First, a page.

Old 08-30-2007, 03:45 AM   #1
wab1189
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Default Any Chance?

Does anyone think this would have a chance? There really isn't a good way to get good light on the front of the locomotive here. I took this shot in the morning and if it would have been in the afternoon the sun would have been in my face here. I was really trying to get the old tractor in this shot and I thought this was the best angle. I went with sepia because I didn't think the B&W or the color versions looked all that good. Does RP accept sepia photo's? Any thoughts or advise would be appreciated.
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Old 08-30-2007, 03:51 AM   #2
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I don't think this one has a chance, but I've been wrong before!

I do applaud your effort in trying to work with the lighting and get the most out of the scene; the tractor is an awesome prop. For me though, the tractor is too close to the visual line with the rails. If the tractor were somehow more in the foreground with more space between itself and the rails, it would give the image much better depth.
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Old 08-30-2007, 04:27 PM   #3
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Thanks Ween! By the way I didn't know you could do what you have done with the google map. That is pretty cool I have never saw that before.
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Old 08-30-2007, 04:30 PM   #4
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Quote:
Originally Posted by wab1189
Thanks Ween! By the way I didn't know you could do what you have done with the google map. That is pretty cool I have never saw that before.
Yeah, I learned about it on the Forums here and applied it to fit my needs. It's a neat product for sure!
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Old 08-30-2007, 10:08 PM   #5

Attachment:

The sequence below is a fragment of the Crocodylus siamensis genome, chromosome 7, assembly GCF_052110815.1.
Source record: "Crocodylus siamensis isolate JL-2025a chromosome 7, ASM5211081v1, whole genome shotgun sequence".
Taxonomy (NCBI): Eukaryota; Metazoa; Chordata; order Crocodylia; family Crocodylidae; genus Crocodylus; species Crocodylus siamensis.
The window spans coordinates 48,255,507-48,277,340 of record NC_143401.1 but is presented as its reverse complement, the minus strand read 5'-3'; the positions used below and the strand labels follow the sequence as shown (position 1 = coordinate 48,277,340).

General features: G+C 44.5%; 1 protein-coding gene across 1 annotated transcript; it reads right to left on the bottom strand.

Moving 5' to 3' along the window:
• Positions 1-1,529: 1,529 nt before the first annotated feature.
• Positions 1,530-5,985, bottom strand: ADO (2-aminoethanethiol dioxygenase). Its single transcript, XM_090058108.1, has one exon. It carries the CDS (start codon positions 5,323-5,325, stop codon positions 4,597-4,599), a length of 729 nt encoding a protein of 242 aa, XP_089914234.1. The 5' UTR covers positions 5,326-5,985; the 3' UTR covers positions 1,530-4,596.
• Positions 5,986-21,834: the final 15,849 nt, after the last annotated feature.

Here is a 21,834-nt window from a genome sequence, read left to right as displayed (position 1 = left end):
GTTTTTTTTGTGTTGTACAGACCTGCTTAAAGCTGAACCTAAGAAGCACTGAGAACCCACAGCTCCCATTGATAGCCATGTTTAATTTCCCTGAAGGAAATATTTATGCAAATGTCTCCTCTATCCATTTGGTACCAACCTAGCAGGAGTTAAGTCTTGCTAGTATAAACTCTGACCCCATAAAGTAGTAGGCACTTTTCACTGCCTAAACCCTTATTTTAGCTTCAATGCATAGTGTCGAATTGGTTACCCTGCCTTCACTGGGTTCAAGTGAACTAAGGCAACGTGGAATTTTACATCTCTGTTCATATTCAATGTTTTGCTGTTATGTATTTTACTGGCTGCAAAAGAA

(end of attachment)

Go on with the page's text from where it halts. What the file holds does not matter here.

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Quote:
Originally Posted by wab1189
I went with sepia because I didn't think the B&W or the color versions looked all that good.
Feel like sharing?
Quote:
Does RP accept sepia photo's? Any thoughts or advise would be appreciated.
I've recently gotten used to taking a photo while seeing it in a different tint, B&W, sepia, 'antique', etc. It's just something that I have gotten used to and what my eye sees. While looking through my photos in the past few months one may wonder, did he make it like that just so it could get on? or was he playing around with something and happened to like it? Most of the time I actually took the photo seeing it in that tone. Now to the important part of my post:
When using tones other than color like B&W or sepia it is important to have a reason. Most of the time an object (even the smallest) was originally the color the photo is tinted as or when it comes to B&W, I just wanted the contrast to really show. Yes, I am guilty of it that once and a while it will be my last resort, but ultimately there is a reason behind changing the hue of the image. Example time!...
Image © Andrew Blaszczyk (2)
PhotoID: 196658
Photograph © Andrew Blaszczyk (2)

Photo was taken during high sun but if one were to look at a color photo of the 475 you will notice the letters still match those in mine.
Image © Andrew Blaszczyk (2)
PhotoID: 171461
Photograph © Andrew Blaszczyk (2)

B&W does not work too well with the CP striping on the switcher so I decided to make the photo the same rust color as the bridge. If you were to look at this and the original side-by-side you will find only a slight color difference.
Image © Andrew Blaszczyk (2)
PhotoID: 169163
Photograph © Andrew Blaszczyk (2)

I wanted to spice the gauge up a little.
Image © Andrew Blaszczyk (2)
PhotoID: 175033
Photograph © Andrew Blaszczyk (2)

Since red objects get the focus in photograps I decided to go with B&W for this so the "Do Not Enter" sign didn't stand out. I noticed too that the clouds appear to move in the B&W version as well.